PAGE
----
“You never really understand a person until you consider things from his point of view… Until you climb inside of his skin and walk around in it” Harper Lee’s hard hitting To Kill a Mockingbird has become a seminal book with an immense impact on almost everyone who read it. Yet there are rumours (unsubstantiated as of now) that Michael Gove wishes for examining boards to push British books over American counterparts.
OCR, a leading examining board, claims Gove’s personal preferences are filtering through the education system, disregarding American classics like To Kill a Mockingbird. This favour of British books and British history is detrimental to Britain in the long run. We live in a globalised world where we must be able to empathise and understand other countries; To Kill a Mockingbird offers this opportunity at a formative age for many people, including myself. While Gove claims that he intends to widen the curriculum by pushing British authors, there is the possibility that a generation, who already find it harder to read due to the incessant distractions of the internet, will find the works of Dickens unapproachable. This impenetrable barrier to incredible literature will see Britain’s standing in the world decline in the future.
Gove has likewise pushed for British schools to teach British history; this is not unfair, and this is not inherently bad, but it does risk teaching a glorious history of an inglorious and somewhat shameful empire. We must be able to understand how others function, and imagine things from their point of view. Good literature gives this possibility (Mockingbird, Catcher in the Rye and The Great Gatsby all accomplish this with an approachability unmatched by Dickens), as does understanding the historical forces at work across the world. International relationships today are irrevocably linked to historical forces that have been at work for decades, if not centuries, so to isolate Britain’s education to the history of this isle is absurd.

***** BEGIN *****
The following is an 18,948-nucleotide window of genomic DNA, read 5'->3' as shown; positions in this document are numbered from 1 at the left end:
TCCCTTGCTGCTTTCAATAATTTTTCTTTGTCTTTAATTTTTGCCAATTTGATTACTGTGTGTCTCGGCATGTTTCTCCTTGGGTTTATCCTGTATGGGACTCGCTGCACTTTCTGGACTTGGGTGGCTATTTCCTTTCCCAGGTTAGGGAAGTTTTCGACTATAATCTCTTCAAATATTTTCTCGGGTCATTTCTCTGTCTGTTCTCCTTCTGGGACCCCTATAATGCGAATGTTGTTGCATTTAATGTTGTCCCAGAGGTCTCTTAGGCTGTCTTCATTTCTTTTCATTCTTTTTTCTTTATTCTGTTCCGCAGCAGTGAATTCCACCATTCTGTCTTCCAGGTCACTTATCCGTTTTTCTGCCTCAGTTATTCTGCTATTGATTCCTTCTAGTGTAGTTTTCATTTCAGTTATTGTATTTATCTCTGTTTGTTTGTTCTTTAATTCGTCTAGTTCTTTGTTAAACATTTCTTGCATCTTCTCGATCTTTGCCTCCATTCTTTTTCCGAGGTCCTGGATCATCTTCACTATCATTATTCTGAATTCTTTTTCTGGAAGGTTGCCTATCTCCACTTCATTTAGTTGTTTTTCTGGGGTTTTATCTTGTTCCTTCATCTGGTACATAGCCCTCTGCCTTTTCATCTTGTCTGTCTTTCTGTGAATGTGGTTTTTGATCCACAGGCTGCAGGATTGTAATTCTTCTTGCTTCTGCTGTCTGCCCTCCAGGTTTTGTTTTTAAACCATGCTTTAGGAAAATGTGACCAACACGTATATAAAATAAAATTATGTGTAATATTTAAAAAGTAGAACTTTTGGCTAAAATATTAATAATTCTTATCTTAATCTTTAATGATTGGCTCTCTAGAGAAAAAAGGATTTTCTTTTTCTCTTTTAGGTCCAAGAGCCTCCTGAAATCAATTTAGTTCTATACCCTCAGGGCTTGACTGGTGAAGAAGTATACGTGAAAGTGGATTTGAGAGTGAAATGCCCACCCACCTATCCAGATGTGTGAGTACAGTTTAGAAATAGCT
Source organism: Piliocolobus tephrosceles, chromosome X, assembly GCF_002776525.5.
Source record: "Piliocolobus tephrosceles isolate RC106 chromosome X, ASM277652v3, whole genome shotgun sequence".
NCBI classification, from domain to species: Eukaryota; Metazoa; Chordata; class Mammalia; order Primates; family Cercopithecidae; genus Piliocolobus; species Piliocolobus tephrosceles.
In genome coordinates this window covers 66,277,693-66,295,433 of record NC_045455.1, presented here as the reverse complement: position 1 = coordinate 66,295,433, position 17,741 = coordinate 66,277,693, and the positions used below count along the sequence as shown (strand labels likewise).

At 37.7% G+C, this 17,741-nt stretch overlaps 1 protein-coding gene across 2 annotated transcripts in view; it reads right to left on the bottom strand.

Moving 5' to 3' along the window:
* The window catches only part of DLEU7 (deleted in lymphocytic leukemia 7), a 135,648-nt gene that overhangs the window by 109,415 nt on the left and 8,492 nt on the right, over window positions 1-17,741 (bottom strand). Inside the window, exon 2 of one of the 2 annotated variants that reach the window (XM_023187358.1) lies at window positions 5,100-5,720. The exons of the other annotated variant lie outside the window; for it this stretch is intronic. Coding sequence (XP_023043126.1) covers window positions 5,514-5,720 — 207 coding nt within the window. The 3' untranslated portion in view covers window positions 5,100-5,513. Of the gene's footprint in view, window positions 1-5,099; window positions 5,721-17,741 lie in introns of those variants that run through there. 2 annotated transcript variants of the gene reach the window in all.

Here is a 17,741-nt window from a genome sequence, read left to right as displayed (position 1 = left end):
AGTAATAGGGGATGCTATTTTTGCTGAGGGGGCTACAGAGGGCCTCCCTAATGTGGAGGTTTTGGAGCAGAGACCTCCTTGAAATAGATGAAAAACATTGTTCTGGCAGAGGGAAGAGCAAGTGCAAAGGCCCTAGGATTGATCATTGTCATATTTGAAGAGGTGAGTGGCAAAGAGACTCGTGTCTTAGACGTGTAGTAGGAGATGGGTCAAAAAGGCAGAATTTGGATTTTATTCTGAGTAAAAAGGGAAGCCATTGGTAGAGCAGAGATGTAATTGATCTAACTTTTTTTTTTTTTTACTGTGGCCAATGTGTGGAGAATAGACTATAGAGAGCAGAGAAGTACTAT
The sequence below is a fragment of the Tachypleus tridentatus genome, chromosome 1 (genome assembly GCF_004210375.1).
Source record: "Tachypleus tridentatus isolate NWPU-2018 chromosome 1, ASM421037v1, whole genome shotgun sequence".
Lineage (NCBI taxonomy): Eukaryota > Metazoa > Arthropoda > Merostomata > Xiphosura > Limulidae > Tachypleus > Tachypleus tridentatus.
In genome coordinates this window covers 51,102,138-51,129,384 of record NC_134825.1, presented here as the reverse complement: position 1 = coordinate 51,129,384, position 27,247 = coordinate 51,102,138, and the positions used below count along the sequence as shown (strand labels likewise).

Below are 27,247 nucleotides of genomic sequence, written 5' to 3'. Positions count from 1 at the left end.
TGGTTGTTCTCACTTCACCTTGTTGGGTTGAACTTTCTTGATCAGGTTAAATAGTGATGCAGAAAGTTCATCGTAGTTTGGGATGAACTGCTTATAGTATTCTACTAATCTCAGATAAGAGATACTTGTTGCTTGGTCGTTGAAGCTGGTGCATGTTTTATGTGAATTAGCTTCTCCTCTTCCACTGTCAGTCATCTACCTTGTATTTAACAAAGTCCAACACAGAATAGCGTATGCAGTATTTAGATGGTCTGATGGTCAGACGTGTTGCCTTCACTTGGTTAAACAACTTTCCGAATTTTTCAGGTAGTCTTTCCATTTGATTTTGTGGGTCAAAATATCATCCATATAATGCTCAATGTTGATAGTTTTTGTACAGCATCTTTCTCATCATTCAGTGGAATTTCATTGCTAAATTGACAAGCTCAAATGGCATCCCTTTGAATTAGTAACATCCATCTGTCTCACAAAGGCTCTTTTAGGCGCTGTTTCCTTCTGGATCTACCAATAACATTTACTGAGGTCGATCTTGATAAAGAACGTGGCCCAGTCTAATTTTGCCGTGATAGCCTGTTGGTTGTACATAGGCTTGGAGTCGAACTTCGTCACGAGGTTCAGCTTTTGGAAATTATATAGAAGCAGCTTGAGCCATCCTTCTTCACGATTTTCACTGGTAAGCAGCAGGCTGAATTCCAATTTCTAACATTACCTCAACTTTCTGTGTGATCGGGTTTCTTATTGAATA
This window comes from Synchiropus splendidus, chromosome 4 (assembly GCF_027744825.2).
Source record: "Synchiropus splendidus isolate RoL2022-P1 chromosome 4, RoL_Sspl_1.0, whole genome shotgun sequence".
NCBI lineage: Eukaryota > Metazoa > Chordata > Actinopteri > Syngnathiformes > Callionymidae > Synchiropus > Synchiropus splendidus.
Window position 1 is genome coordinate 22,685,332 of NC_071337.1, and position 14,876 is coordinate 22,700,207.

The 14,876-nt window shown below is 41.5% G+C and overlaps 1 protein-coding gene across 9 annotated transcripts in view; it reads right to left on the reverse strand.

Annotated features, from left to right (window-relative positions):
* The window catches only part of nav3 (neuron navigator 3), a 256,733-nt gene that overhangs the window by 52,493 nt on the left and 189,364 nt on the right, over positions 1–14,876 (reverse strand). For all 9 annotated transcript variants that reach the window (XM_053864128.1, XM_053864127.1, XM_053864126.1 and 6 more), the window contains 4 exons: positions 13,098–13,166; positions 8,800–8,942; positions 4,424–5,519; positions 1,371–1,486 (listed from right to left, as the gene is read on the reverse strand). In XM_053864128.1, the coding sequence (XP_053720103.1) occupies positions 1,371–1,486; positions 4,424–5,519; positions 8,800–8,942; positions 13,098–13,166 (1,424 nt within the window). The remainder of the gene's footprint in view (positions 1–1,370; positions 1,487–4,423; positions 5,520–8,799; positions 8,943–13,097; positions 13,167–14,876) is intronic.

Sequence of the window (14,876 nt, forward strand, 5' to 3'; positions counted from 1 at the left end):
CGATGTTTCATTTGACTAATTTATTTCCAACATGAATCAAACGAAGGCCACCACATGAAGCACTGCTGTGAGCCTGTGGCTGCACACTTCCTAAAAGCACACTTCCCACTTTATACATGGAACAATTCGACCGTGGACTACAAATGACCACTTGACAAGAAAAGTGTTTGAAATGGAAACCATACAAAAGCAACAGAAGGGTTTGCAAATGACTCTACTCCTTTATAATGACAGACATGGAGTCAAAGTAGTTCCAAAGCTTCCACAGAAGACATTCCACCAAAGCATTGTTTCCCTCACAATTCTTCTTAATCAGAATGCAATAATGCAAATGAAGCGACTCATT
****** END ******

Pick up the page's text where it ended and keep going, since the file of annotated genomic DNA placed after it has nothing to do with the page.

…Gove has likewise pushed for British schools to teach British history…
Gove has rejected the premise of these claims, but even if the debate is empty it raises an integral issue. People are reading less and less; it does not matter what people read as long as they read, but it is equally important that the introduction to classic works is engaging. Dickens is an amazing writer, but the ease at which one can grapple Catcher in the Rye can lead to a lifetime of reading, seeing others in a complex way, and empathising with others. These skills are necessary to functioning in society, and to prevent people from entering the enthralling world of Holden Caulfield will have a negative impact on the country.
We must place reading on a far greater pedestal than it is currently, and while Gove’s reforms may be a work of fiction by media outlets seeking an argument, there is value to this empty debate if we begin to instil the value of literature in the education system again.